Want your rigs all the same length without guessing or measuring. Then use the table below for an easy way of making your rigs up at home by using the winder only. Most winders will have the length embossed in mm on them. 

  Rig Length
Winder Length mm   5m 4m 3m 2.5m 2m 1.5m 1m
220 Turns--> 23 18 14 11 9 7 5
200 25 20 15 12 10 8 5
180 28 22 17 14 11 8 6
160 31 25 19 16 12 9 6
140 36 28 21 18 14 11 7
120 41 33 25 21 17 13 8





Maggots are a very popular and traditional bait, they can be bought in many different varieties. It is also fairly cheap, about £3.00 a pint. 
It is important to buy fresh maggots, they will last longer and have a dark 'feed' spot clearly visible.

Maggots are the larvae of the Bluebottle and are the largest of the 'true' maggots, they are about 10 to 12 mm long. There are probably more fish caught on maggots than any other bait. What fish could resist a large juicy maggot, wriggling enticingly on the bottom of a pond or lake? Maggots can be bought in different colours, white, orange or 'bronze', yellow and red. Red maggots appear to be particularly effective for perch and bottom feeders such as bream and tench.
Hooking - All of the types of maggot are hooked in the same way, they have a fat end and a pointed end. At the fat end, there is a fleshy lobe of skin, the hook should be just nicked through this. Don't use too big a hook, otherwise the maggot will burst.

Maggots can be made to float, pour just enough water to cover the bottom of a plastic container, and let a dozen or so maggots crawl around in it for about 10 minutes. They will start to take in air so that they will float. Do not put too much water to cover the maggots or they will drown.




Whips are short poles, going from 2 metres up to about 6 metres in length. They usually have telescopic sections, which means that they are fished at full length and cannot be broken down when landing fish. Therefore the rig length must be just short of the length of whip being used. This is to allow for the weight of fish being swung in, because the tip will bend, adding extra length. This method of fishing is a speed method, usually directed at lots of small fish which can be swung straight into your hand. Generally, there is no elastic used and the end tackle is connected straight to the tip.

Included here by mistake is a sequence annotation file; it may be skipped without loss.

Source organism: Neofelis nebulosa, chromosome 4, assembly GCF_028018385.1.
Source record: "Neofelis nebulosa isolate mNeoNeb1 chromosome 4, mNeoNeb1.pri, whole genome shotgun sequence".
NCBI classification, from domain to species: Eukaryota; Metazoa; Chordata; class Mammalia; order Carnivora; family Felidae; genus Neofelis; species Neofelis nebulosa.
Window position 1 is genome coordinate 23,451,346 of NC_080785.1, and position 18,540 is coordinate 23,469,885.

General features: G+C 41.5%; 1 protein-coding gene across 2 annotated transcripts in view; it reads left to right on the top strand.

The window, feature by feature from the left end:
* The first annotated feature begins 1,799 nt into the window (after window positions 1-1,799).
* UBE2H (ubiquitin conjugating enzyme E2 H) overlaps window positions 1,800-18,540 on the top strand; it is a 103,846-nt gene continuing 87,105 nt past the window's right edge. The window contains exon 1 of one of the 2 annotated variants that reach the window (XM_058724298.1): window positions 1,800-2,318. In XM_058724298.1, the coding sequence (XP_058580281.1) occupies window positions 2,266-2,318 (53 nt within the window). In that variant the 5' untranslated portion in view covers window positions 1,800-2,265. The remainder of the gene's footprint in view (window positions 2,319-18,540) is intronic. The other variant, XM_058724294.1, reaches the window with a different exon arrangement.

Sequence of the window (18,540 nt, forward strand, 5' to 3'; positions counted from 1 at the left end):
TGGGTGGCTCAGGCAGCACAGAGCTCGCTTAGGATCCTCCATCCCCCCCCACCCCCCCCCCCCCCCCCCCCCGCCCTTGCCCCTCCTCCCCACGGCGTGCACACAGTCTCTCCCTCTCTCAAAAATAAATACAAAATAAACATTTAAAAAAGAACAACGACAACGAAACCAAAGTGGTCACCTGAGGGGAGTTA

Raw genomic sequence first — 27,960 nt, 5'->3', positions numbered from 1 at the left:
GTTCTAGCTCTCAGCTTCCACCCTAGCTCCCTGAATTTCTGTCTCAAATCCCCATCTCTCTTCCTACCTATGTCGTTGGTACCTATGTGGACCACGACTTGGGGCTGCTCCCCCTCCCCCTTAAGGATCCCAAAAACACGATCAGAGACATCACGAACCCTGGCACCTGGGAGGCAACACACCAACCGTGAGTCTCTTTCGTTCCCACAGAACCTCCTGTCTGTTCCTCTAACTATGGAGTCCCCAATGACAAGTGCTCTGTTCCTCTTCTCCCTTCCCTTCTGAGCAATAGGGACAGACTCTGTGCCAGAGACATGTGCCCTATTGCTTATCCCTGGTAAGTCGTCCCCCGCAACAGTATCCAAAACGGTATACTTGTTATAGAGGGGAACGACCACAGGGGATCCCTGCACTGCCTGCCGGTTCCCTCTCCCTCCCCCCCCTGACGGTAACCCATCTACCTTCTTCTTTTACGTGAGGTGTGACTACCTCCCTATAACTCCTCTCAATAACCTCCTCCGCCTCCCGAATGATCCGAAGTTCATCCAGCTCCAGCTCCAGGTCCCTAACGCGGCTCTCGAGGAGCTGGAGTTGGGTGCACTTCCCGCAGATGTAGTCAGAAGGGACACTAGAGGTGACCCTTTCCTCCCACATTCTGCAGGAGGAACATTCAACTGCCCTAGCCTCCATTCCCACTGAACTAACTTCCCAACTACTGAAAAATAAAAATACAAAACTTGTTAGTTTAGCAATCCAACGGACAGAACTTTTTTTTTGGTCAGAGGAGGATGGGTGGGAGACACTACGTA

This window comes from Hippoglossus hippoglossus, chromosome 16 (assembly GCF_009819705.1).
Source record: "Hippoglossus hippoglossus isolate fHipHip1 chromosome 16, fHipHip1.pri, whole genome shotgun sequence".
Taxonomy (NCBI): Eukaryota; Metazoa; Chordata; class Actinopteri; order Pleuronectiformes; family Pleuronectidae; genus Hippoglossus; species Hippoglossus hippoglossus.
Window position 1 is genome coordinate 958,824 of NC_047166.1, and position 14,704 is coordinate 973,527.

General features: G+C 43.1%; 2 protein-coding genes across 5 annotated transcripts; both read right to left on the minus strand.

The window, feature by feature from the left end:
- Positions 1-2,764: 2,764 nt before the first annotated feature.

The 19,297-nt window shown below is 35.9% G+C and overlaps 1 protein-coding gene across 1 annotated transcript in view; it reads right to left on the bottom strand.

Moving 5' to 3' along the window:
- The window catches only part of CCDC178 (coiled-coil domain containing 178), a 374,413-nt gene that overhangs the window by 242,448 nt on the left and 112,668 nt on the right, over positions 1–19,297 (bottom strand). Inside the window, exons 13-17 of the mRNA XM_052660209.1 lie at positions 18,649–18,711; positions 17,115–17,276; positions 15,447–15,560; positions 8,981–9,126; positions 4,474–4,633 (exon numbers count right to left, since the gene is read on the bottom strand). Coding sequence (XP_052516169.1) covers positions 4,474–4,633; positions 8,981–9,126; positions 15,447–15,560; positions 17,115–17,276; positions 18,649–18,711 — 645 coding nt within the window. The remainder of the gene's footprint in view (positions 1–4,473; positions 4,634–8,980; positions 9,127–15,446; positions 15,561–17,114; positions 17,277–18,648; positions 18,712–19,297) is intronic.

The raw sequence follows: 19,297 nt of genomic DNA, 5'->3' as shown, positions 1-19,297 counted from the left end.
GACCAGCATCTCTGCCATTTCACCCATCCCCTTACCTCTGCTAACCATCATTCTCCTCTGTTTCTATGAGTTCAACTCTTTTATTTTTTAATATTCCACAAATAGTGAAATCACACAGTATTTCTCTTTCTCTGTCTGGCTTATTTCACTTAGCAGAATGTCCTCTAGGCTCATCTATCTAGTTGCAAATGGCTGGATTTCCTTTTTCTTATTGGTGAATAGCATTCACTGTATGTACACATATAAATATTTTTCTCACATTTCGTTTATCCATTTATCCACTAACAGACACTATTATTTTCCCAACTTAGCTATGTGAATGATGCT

Jelly Pellets

We've all heard about them, so how do you make them! Expanders are good, but you spend more time re-baiting than fishing. This is where Jelly pellets come in. They stay on the hook better so you spend more time fishing. Below is a step by step how to make them.

Dissolve a pack of jelly in boiling water into a cup. Strawberry and Orange are good flavours.

Half fill the pellet pump with expander pellets.

Pour the dissolved jelly into the pump while the water is hot

The jelly water should cover the pellets.

Pump and release the pellet pump until all the pellets have sunk.

After a couple of minutes pour out the excess liquid back into the cup.

Line a container with a paper towel and pour the pellets into the container.

Seal the container and refrigerate overnight.

You now have the perfect Jelly Pellets.

Use the excess liquid for different size pellets.




Casters are the pupae of the Bluebottle, the skin of the maggot goes hard and forms a shell. As the age of the caster increases, so does the colour, from light beige to an orange to a reddish brown, and finally to a dark brown. Casters are best used up to and including the reddish brown stage, after that they become "floaters", although in the right circumstances even these can be useful. For example, to catch rudd off the surface, but beware, the wind will carry your free offerings away, and the fish with them. Casters are a particular favourite of the tench, but is also particularly good at sorting out the better roach too.
Hooking - Use a small enough hook to be buried inside the shell of the caster, and push the point of the hook out through the side, so the point is not masked at all.



These are the smallest maggot used for fishing, being about 4 or 5 mm long. They do not wriggle as much as the maggots above, and because of this, are mainly used as an attractant or a groundbait. They tend to lie on the bottom, and move about very slowly. Squatts too are escape artists, and must never be allowed to get damp.